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Kino // PG // June 26, 2018
List Price: $19.95 [Buy now and save at Amazon]

Review by Francis Rizzo III | posted July 14, 2018 | E-mail the Author
In 10 Words or Less
Attempted screwball romantic comedy wastes Garr and Lloyd

Images accompanying this review are for illustration only, anc do not represent the quality of the presentation.

Reviewer's Bias*
Loves: Comedies, ‘80s films
Likes: Teri Garr, Christopher Lloyd, Paul Rodriguez
Dislikes: James Woods, most early ‘90s comedies
Hates: Lack of plot

The Movie
At 87 minutes, Miracles is still too long. That says it all about a film that stretches a modicum of plot into what's essentially an extended chase scene, all the while wasting the talents of some of the era's best comedic actors. That's what happens when you try to make a film about coincidences, rather than unimportant stuff like character development or story. Written and directed by first-time helmer Jim Kouf--who had written better films and would go on to direct better films--it just fails to entertain, despite having some quality ingredients.

Roger (Tom Conti) and Jean (Teri Garr) are a socialite couple just recently divorced after 10 years. Having gone their separate ways, they end up accidentally together again thanks to a car crash, only to be hijacked by a bank robber (Paul Rodriguez) and his nutty accomplice (Christopher Lloyd). Somehow, they end up on a plane, and wind up in Mexico, where they are arrested for drug trafficking, and...honestly, whatever plot is described, it doesn't matter. The whole point of the film is to force Roger and Jean together and apart repeatedly, to attempt to rekindle what they once had. And there's a subplot involving a jungle tribe.

Far too much of this remarkably short film features Roger and Jean arguing and rehashing their past. If you have ever had the misfortune of being around a couple either in the midst of tough times or after a breakup, you know it's the last place you want to spend an extended amount of time, but that's exactly where Kouf has put the audience, and it tends to be painful. It might not be so bad, if there was something more interesting going on around it, but it's like one long chase scene wrapped around a marriage counseling session. Perhaps it's a matter of pacing, and cutting up the arguments, or putting them over sme action would make things better, but as it is, this film is a slog.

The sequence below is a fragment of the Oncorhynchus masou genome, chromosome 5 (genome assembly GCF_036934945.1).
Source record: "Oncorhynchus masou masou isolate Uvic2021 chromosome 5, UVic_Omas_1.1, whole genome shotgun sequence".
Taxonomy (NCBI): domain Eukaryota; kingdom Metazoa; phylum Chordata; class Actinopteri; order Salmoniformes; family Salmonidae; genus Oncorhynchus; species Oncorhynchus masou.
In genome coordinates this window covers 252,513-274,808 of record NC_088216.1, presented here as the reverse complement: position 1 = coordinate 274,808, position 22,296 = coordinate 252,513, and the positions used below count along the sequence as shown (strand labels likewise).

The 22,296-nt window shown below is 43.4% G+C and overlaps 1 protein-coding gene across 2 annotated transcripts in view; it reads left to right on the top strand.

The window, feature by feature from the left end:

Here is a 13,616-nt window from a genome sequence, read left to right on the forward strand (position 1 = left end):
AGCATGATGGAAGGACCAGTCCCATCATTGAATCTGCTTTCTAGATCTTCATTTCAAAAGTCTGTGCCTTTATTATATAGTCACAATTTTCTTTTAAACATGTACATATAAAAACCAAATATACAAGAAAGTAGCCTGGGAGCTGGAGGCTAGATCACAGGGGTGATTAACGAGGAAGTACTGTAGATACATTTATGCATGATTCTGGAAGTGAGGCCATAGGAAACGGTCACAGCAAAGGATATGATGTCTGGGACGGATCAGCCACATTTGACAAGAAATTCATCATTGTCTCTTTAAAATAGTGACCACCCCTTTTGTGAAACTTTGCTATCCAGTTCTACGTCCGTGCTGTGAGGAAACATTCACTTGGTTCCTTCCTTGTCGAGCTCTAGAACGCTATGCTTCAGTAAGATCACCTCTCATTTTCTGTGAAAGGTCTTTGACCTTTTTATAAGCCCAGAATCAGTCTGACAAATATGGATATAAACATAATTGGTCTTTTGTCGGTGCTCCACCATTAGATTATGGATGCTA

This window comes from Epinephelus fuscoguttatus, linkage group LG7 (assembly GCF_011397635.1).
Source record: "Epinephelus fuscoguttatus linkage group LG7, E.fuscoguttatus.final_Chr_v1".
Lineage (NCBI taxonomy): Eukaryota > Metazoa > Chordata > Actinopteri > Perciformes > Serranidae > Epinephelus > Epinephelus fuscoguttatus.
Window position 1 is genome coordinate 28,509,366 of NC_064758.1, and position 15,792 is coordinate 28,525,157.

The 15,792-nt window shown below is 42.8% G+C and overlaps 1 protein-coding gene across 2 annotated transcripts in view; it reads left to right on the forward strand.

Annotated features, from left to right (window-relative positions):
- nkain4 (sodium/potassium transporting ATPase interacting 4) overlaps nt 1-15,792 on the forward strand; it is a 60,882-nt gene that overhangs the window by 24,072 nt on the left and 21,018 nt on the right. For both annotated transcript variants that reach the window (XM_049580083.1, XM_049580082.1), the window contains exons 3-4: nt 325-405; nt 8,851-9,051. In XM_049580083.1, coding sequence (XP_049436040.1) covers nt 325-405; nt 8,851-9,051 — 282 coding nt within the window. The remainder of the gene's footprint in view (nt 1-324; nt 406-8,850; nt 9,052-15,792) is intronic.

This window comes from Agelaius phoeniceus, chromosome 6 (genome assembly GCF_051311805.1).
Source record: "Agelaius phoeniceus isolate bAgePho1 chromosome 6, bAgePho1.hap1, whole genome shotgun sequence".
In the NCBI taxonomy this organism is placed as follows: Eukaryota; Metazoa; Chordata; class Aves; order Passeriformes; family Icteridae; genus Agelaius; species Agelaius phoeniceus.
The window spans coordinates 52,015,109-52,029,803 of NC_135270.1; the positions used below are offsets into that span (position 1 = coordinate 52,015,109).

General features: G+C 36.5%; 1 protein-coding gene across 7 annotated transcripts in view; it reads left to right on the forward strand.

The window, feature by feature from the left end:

Part of the problem might also be the lead couple (which is all we really have to work with.) Though Garr has proven she can be monumentally funny and Conti is great at the everyman bit (and handled rich jerk here equally well), together in this film, they just fall flat. At no point does Garr earn anything even close to a laugh, instead coming off as quite unappealing, and Conti feels like he's play-acting, especially when he's supposed to be angry about the situation he's in. Maybe it's just a matter of recency bias, but imagine if you replaced Garr and Conti with a pairing like Rachel McAdams and Jason Bateman from Game Night. That is a couple you'd want to follow on their misadventure and enjoy spending the time with.

One of the things that stood out about Miracles--which indicates just how uninteresting the film actually is--is the description on the box. Mixing credits for all the big names involved with a brief explanation of the plot, it ends referring to two co-stars: Lloyd (who is in a few scenes and is a memorable, manic presence) and the late Charles Rocket. For those unfamiliar with Rocket, he was best known for dropping an F-bomb live on SNL and getting fired in the midst of the show's worst season. According to the credits, in this film he plays Michael. After three viewings of the film, it's not exactly clear who Michael is. It must be a miniscule and/or unimportant part, but he still gets referenced on the box. Obviously, Miracles doesn't feature a very recognizable cast, and there's a minimum number of names that must be mentioned on the box.